Dear Sustainable Watertown and Neighborhood Networkers,
Join us this Wednesday, July 30, 7-8:30 PM for a brainstorming session for Sustainable Watertown at the Library, main room. Help us plan for the future and keep abreast of all the amazing and fraught things happening in Watertown. We need to set some goals and share the work for the next season.
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It has been a busy month again for Development issues. 202 Arsenal Street won approval at the ZBA for a special permit and will be starting to build any time now. Neighborhood groups and individuals raised important issues before the developer meeting which were noted by the Planning Department and sent to the Hanover and Cresset developers. Hanover reneged on a promised second meeting at which Sustainable Watertown had organized some crucial topics for discussion in depth. That document as well as the Network summaries were included in the Planning Department Report (which supported the development). We had many people in attendance at the Board meetings. However, very few improvements were made in the plans which are a specialty of Hanover and used, nearly in toto in many communities, mostly suburbs, around the country. We had hoped for place-based sensitivity and connections to our already existing community, but to no avail, other than a guaranteed bike path down from Birch Street to the island enclave below. We will have to work harder to include the new residents in town activities. We remain hopeful.
One victory you’ve heard about is the requirement for a developer meeting. We had hoped for at least two, but one is now assured by vote of the Council. Unfortunately, the only legal invitees are abutters. To maneuver around this limited publicity, please sign up for Notify Me on the town website and read notices from your friendly citizen groups and Councilors. Another excellent occurrance is the participation of some Councilors and the Planning Department in community meetings about both Arsenal and Pleasant Street zoning improvements.
The draft Comprehensive Plan has been slowly moving through joint meetings of the Council Subcommittee on Economic Development and Planning (Corbett, Falkoff, Piccirelli) and the Planning Board with the Planning Department. All elements from the Vision to the particular goals and strategies are read and comments solicited. The public has been invited to speak and the officials have been most open and amenable to suggestions from the few of us in attendance.Your comments by mail are most welcome and important. Each participant has prepared carefully by studying the language and implications for Watertown’s future and for implementing zoning changes. It is slow going, and appropriately so. However, community members and officials are all concerned that galloping development proposals will outrun the town’s ability for sensible sustainable projects because the vision, goals, and zoning changes will not have been implemented in time for Watertown to make a stand. For this reason, citizens petitioned and gathered support for rapid responses to the particular issues presented by the Arsenal Street plans. Hundreds of signatures were collected. However, pleas to the ZBA to "continue" the 202 Arsenal Street development until after the citizen initiated hearing was held the next week by the Council went unanswered. The special permit was approved unanimously so that the huge development can begin without clarifying interfacing and interconnections with other developments to come in areas such as traffic and transitions to the community. AthenaHealth has approval for an Overlay District not including a garage structure.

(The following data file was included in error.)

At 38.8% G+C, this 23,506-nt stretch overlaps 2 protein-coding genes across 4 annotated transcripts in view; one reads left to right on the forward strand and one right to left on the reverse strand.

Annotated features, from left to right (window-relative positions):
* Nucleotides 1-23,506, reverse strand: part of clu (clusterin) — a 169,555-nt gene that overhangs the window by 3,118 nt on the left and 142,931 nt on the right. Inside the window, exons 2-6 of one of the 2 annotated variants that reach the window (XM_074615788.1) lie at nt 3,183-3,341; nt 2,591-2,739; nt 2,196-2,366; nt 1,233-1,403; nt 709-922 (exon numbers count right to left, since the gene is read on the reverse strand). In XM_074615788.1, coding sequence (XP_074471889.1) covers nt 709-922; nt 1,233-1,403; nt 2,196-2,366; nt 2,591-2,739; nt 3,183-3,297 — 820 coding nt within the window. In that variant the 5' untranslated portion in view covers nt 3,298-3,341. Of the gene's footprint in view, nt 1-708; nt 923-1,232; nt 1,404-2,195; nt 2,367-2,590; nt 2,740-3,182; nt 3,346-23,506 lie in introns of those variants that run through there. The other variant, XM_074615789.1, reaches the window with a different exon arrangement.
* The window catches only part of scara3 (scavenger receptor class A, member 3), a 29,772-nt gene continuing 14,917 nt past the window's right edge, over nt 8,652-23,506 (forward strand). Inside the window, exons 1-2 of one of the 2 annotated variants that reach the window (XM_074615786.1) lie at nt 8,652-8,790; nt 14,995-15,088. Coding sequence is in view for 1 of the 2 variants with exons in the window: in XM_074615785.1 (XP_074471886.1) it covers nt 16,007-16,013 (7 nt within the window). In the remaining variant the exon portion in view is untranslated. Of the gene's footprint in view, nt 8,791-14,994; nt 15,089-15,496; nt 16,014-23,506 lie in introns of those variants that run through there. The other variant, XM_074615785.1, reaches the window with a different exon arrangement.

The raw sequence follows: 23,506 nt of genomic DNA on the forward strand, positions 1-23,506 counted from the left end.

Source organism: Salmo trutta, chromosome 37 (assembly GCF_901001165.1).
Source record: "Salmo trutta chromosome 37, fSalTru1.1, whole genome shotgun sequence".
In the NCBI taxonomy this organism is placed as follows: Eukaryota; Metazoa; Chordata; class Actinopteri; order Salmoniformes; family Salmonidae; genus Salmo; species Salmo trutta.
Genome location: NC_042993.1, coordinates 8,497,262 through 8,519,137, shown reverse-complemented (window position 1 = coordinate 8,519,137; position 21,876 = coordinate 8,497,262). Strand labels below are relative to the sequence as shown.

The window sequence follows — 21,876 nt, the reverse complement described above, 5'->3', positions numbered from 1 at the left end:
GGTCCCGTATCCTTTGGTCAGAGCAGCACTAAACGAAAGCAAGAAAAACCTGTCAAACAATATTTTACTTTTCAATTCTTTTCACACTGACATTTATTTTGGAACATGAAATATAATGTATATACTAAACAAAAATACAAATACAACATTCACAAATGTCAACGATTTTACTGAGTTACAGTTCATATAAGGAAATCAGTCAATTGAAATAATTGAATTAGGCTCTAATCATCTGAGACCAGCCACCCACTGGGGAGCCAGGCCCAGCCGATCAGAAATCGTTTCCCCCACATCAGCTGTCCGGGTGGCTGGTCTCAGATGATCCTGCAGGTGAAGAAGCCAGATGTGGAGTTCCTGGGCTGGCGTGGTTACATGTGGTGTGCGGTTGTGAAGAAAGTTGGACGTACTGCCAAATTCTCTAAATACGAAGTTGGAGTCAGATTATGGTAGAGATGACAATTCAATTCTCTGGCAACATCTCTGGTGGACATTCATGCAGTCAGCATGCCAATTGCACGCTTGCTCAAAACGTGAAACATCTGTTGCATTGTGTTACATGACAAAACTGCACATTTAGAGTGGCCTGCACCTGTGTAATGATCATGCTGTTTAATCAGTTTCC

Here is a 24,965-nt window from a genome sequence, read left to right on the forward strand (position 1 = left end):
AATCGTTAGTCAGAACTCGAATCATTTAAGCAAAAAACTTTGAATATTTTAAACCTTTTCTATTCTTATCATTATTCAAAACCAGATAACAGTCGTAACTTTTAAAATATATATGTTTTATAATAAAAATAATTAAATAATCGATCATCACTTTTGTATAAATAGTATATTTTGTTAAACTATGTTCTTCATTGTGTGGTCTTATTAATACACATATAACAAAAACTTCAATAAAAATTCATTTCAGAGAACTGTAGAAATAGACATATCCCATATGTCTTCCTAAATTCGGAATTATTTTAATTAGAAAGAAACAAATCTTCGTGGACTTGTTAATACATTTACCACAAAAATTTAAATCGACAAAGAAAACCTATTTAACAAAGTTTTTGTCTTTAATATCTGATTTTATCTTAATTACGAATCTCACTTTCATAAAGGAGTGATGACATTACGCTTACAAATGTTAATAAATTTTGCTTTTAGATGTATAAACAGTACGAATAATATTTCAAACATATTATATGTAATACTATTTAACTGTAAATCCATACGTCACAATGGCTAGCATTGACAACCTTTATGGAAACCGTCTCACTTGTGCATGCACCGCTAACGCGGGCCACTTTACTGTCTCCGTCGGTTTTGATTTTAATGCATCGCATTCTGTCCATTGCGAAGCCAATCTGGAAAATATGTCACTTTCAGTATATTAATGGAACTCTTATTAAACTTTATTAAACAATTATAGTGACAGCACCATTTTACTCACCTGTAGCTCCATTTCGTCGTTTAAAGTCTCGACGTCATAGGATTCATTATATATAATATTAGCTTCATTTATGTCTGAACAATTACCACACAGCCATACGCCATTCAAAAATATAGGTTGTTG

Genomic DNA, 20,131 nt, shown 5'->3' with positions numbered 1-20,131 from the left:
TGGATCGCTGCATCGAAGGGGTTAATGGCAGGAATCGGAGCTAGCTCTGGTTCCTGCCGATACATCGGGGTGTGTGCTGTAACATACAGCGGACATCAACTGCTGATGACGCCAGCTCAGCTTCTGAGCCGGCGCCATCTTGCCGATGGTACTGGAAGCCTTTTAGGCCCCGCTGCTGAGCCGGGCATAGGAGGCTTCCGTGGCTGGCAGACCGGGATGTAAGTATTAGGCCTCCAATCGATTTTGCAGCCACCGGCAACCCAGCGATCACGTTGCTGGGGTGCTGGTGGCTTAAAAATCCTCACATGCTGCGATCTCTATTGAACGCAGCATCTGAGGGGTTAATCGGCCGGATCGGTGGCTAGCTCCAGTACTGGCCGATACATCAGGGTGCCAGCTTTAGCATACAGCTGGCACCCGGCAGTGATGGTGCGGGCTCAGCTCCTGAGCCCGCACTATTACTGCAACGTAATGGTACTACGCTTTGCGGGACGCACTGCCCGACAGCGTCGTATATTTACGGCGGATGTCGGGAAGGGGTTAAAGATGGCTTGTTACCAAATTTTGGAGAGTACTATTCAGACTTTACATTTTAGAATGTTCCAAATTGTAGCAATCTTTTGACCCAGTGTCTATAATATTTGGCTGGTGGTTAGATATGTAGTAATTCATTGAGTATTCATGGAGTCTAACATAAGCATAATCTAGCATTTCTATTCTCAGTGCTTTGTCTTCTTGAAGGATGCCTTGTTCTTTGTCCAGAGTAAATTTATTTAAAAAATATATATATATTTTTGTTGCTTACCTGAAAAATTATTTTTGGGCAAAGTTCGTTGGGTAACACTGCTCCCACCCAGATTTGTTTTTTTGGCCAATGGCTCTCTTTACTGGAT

Meanwhile, local groups, individuals, and supporters of sustainable development collected signatures for the Moratorium on development on Arsenal Street until a master plan could look at infrastructure, traffic and circulation, density issues, green space, interconnectivity, etc and an architect could develop design standards. More than 150 names were certified. Council President Sideris called a Special Council meeting July 22. Because the Council did not seem to have the votes for a Moratorium-- though other cities and towns have instituted them, including Watertown before completion of the Pleasant Street Corridor Plan-- another petition was circulated by CCG, the Concerned Citizens neighborhood group. This one called for hiring an architect/master planner to work with the Planning Department in case the Moratorium failed. More than 200 signatures were collected from all over town.
The Special Council Meeting was well attended and again, many residents made strong statements. The Council President had asked the Planning Department to come up with a plan to satisfy some of the basic issues raised by residents without calling for a Moratorium on development. Steve Magoon, Director of Community Planning and Development and now also Assistant Town Manager presented the compromise plan. It was unanimously approved by the Council and will be discussed further at the next Council meeting. Introduction and proposal from Mr Magoon are as follows:
We have heard the concern from residents regarding the development activity that has taken place and is being proposed, particularly in the Arsenal Street corridor. One result is tonight’s hearing regarding a proposal to create a moratorium on development within the Arsenal Street corridor.